Gavan Titley has an excellent article in the Guardian which makes a comparison with the Irish state’s responsibility for the conditions suffered by the occupants of Ireland’s gulag system of laundries and industrial schools and the immoral inadequacy of the direct provision system for asylum seekers and the regularity of deportation.
“At present, approximately 6,000 people live in direct provision accommodation centres in Ireland while their asylum claims are processed. Originally introduced as an “emergency measure” in 1999 to speed up asylum determination procedures, over a third have been in this system for more than three years, and waits of seven or eight years are not unheard of. Unable to access education, employment or frequently even to cook for themselves, asylum-seekers are accommodated and fed, and granted an adult weekly allowance of €19.10 (rates that have not changed in real terms since their introduction over a decade ago). For this other population, also corralled and controlled outside of society, it is unsurprising that anxiety, depression and ill health are widespread.
No comparison should obscure the particular forms of violence and suffering that mark different experiences. But the parallels are politically important. Ill health scarred the lives of children in industrial schools – a recent report has documented the appalling conditions and health problems of the children of asylum seekers, who constitute one-third of the population of the direct provision system. According to O’Toole, thousands of people died each decade in the neglectful conditions of psychiatric hospitals – in September Emmanuel Marcel Landa became the latest person to die in the direct provision system, and as Sue Conlon of the Irish Refugee Council noted, “the impact of long delays, lengthy residence in direct provision accommodation and the real threat of deportation may well have been a contributory factor in Mr Landa’s untimely death”.
Details of the misery endured by those seeking application for asylum under the Irish system are recounted in this politico.ie piece published to highlight the launch of the Anti-Deportation Ireland report which includes this account from Aisha Yusuff who describes the pain inflicted on her family by the deportation of her husband:
“We had our bags packed awaiting their arrival, but to our surprise the immigration police said they were here just for my husband. They only had his travel documents. From people’s stories about deportation, we knew it was best not to argue with them. As my husband was been taken away, my daughter, who was almost two then, started crying for her daddy, and that she wants to go with him. As fate would have it, my husband was returned back to Ireland because the plane was faulty. I remember the first thing he said to me was that “God doesn’t want me to miss our daughter’s birthday.”
He was deported a month and a half later. As a result my daughter that started talking at nine months, stopped talking.”
A commentor on Gavan’s piece notes correctly that Ireland is the worst in Europe when it comes to accepting asylum applications.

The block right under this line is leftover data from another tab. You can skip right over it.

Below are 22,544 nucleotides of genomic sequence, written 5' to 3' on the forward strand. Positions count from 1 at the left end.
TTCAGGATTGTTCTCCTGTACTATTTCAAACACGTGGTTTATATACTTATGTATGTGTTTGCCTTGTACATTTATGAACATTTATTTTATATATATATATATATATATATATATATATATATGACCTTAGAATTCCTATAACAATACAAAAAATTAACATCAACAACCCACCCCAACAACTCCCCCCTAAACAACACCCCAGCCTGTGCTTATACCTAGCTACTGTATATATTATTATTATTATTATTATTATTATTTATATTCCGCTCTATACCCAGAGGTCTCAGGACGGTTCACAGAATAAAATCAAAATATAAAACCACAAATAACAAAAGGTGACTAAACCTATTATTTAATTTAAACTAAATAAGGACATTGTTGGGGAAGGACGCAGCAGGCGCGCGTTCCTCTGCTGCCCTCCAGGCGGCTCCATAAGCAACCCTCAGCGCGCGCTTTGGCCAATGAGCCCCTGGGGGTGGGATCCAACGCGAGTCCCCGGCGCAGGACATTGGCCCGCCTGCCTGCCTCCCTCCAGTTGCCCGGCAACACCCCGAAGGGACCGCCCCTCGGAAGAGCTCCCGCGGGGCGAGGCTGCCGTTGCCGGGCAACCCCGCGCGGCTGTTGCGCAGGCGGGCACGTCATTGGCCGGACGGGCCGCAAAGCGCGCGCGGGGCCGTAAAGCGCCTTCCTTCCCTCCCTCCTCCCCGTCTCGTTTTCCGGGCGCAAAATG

“Asylum seekers are treated poorly in Ireland. The country has one of Europe’s worst records on granting refugee-status. Only Greece ratifies a lower number of asylum applications. The UK accepts 26.9% (30% after appeals). In Ireland 7.8% of applications are accepted.”
And another commentor re-emphasizes the political parallels between the Magdalene system and those the system asylum seekers have to endure very well – in both cases the responsibility lies with the state. This is not a situation that occurs by accident. The policies are put in place are political, ideological, systemic and consciously done.
“The UN Committee Against Torture (UNCAT) recommendation on the Magdalene Laundries focused, in part, on the State’s failure to supervise, regulate and inspect institutions in which women’s Human Rights were routinely violated. This “act of omission” on the State’s part is what the JFM group hopes will be “clarified” by the Inter-Departmental Committee’s final report. We anticipate that the report will expose the State’s failure to apply the Factory Acts (1955) to these institutions (i.e., working conditions, health and safety, etc.), the failure to ensure wages were paid and that PRSI with-holdings and contributions were made in accordance with statutory pension requirements, the failure to ensure young girls received an education, the failure to ensure death certificates were provided for deceased Magdalene women. Leaving aside for the moment the fact that the State also sent women to the Laundries and ensured they remained there, and the fact that the State supported the commercial laundry business with direct and indirect funding, it is crucial to excavate and fully understand the State’s past failures (omissions) if Ireland as a society is to ensure these failures are not repeated in the present.
With this in mind, then, I suggest that the comparison between the Magdalene Laundries and the accommodation centers is not only appropriate but necessary. In a nut shell, if the State is not held accountable for its failure to protect the Human Rights of marginalized citizens in the past, should we expect it to care about protecting the Human Rights of marginalized populations today?”
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